Opinion: QUB Neutrality referendum; a selective stance?

By Conor Hogan, contributor

The great battle of contradictory referenda of the past while is soon drawing to a close. Like many in Keep QUB Neutral, I was initially sceptical of the Unity Referendum. I found myself perturbed by the same important question: Is it right to ask the student body such a bold and divisive question? I have come to supporqub vote yest the vote on Irish Unity, and felt it imperative to explain why.

The persistent assumption by KQUBN that a student referendum on Irish Unity is divisive in and of itself (and always will be, regardless of how it’s carried out) has discouraged me immensely. There seems to be a forced will to view the debate as residing wholly within the clichéd ‘green and orange’ binary, despite many of us (and our arguments) having transcended the brutality of the past. Are we really still so trapped within our separate identities that a mere discussion on Irish Unity is still totally untenable? If so, shouldn’t we aspire not to be?

Why is it that we can discuss virtually anything as a student body (and hold temporarily binding referenda on them) with the exception of a United Ireland? Unless you view the topic of Irish Unity as being a special brand of controversial that separates it from other potential referenda on equal marriage, abortion etc, it’s hard to understand any justification for neutrality simply on the basis of avoiding division and exclusion.

This inconsistent neutrality displayed by KQUBN was put very succinctly by none other than their leader, Cathy Corbett, who on a recent radio interview coolly asserted that the issue of poppies isn’t at all divisive, but that of Irish Unity is. This is the very definition of tribalism.

It’s all very good if you don’t wish your university to have an official policy on Irish Unity, but the question should always naturally follow: why only on Irish Unity?

If there was a campaign for actual, pervasive neutrality across the Students’ Union as opposed to a very selective one, I might be tempted to support it. I find it hard, however, to take seriously a campaign arguing for neutrality on just one, special issue. I also can’t help but find it rather suspect in a way.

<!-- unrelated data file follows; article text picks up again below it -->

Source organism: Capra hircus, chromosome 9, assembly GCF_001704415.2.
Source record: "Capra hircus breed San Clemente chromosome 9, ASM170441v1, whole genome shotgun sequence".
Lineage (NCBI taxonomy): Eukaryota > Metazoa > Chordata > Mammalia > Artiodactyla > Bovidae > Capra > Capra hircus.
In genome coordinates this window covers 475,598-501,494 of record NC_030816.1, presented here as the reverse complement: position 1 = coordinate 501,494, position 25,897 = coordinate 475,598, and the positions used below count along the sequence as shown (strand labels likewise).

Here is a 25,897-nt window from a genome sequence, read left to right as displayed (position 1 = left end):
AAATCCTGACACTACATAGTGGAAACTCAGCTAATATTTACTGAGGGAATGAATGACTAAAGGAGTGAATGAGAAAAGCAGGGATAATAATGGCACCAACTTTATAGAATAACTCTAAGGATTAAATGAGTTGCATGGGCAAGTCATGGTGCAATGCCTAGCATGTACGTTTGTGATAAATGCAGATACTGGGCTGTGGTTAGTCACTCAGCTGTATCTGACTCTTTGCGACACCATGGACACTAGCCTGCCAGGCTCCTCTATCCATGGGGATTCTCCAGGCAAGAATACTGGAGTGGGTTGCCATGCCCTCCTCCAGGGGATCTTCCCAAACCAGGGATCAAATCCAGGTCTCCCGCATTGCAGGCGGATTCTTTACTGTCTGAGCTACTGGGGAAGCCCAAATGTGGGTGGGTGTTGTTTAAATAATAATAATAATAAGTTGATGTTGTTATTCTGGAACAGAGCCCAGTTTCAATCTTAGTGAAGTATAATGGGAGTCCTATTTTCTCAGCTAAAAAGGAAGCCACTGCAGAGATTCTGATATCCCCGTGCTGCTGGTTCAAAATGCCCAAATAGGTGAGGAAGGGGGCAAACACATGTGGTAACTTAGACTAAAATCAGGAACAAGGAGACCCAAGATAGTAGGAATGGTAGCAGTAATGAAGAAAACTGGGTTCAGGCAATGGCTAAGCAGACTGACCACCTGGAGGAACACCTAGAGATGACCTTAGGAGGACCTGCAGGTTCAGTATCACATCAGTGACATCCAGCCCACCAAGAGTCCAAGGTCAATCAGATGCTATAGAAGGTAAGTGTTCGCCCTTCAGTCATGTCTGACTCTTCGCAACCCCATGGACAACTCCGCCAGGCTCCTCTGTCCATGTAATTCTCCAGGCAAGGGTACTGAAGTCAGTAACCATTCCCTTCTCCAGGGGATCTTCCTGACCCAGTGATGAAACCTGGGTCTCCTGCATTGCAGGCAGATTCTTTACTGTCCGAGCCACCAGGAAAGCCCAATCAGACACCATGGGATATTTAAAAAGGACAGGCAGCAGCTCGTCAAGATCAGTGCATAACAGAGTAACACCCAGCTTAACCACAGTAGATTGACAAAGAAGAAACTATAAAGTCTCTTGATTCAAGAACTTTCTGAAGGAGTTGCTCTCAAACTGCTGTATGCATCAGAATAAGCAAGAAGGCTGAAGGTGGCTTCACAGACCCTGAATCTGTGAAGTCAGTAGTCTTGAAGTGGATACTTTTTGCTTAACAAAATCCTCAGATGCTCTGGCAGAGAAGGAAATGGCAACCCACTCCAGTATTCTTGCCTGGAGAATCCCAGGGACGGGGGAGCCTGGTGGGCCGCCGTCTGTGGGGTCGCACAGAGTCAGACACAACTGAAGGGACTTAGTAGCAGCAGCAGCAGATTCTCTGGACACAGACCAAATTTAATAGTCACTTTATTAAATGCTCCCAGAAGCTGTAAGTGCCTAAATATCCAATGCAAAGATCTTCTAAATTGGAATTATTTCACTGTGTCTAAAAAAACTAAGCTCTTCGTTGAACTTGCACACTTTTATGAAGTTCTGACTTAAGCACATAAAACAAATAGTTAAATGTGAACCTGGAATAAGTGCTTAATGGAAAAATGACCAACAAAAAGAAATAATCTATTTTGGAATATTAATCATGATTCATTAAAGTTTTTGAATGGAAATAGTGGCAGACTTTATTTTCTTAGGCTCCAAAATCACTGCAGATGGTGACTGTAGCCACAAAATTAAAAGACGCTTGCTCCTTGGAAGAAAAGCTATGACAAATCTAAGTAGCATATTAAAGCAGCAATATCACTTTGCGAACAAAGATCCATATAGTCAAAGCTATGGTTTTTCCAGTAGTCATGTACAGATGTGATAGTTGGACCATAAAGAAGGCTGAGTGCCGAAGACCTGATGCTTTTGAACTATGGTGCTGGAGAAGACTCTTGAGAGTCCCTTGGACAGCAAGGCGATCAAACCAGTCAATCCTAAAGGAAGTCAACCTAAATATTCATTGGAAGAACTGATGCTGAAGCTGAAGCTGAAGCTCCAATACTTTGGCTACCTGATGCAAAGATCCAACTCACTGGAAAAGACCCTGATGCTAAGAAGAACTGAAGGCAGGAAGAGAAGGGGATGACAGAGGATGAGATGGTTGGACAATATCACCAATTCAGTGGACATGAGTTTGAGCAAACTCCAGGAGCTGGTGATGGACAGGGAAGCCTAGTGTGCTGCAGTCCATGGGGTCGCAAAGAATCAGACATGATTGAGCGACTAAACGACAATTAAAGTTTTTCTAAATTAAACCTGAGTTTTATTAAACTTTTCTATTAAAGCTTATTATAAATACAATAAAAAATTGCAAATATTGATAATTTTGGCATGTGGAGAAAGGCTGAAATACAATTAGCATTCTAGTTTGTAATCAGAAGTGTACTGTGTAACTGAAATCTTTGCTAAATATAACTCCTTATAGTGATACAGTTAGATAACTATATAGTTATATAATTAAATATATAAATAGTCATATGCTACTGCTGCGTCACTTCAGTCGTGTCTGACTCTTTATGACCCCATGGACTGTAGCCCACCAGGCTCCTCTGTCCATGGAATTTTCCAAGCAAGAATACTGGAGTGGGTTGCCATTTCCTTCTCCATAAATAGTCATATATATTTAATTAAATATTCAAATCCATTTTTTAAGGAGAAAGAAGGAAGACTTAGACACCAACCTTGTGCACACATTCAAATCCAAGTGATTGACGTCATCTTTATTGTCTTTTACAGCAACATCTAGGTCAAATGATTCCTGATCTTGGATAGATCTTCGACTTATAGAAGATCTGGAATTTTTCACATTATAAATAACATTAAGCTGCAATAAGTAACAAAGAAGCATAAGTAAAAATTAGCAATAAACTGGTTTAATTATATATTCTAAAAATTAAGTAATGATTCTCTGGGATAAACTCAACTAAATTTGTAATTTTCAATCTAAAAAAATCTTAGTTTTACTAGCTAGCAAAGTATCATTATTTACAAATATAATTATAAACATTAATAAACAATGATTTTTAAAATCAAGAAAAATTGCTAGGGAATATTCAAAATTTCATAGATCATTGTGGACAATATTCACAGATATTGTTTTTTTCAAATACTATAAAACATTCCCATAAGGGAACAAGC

There’s a simple way by which I could be proved wrong. I hope to see the leaders of KQUBN continuing their noble effort for a neutral space in the next student referendum, be it on equal marriage, abortion, or whatever other contentious and divisive question next lends itself to the ballot. If indeed their passion for the university’s neutrality proves to extend only as far as Irish Unity, it should raise serious questions as to what actually motivated this campaign in the first place. I hope I’m proven wrong, and that the non-unionists within KQUBN (of which there are many) have not been duped into supporting a campaign with the simple, cynical aim of keeping even the vaguest possibility of a United Ireland off the table. We’ll just have to see when it comes to the next referendum.

Furthermore, I invite the reader to consider this: where is the ‘No’ campaign? I find it difficult to believe that every single unionist and loyalist student in Queen’s agrees unequivocally that the university should stay neutral on the matter of Irish Unity, and yet with one day to go until a referendum on the future of Northern Ireland, there is not a single scrap or whisper of a ‘No’ campaign. Where are they? Could it be that they’re taking refuge in the counter-referendum? I would certainly hope not, not least because a ‘Yes’ vote to neutrality coupled with a defiant ‘No’ vote to Irish Unity is rather inconsistent, and very telling.

The people of Northern Ireland will never find reconciliation as long as we tell ourselves ‘we’re not ready to talk about this.’
‘Reconciliation’ is being able to consider the country we live in, together. That won’t always mean the possibility of a United Ireland, but sometimes it will. Part of the idea of ‘moving on from the past’ is being able to talk about the future, even if you don’t like what that might entail. Let’s aspire to be courageous in regards to our immense differences, not capitulating in the face of our fear of each other.

I will be voting ‘No’ to what I view as selective neutrality, and ‘Yes’ to a United Ireland. Whatever you choose to do, make sure you go out and vote. Much luck!

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One response to “Opinion: QUB Neutrality referendum; a selective stance?

  1. I couldn’t agree less with this article. ‘Selective neutrality’ is nonsense. Simpily put: the majority of the university is not Irish, nor has any knowledge of the language. Comparing this to issues such as abortion has got to be one of the most narrow-minded things I’ve read by the way, so bravo for that. Just thought I’d clue you in by the way, people are ready to talk about it. They vote neutral rather than for Britain specifically because thats what our university represents. It is a safe haven from sectarian debate, and quite frankly believing people are afraid to talk about just because they have neutral views is very narrow-minded.

    Neutrality for Queen’s!

    Like

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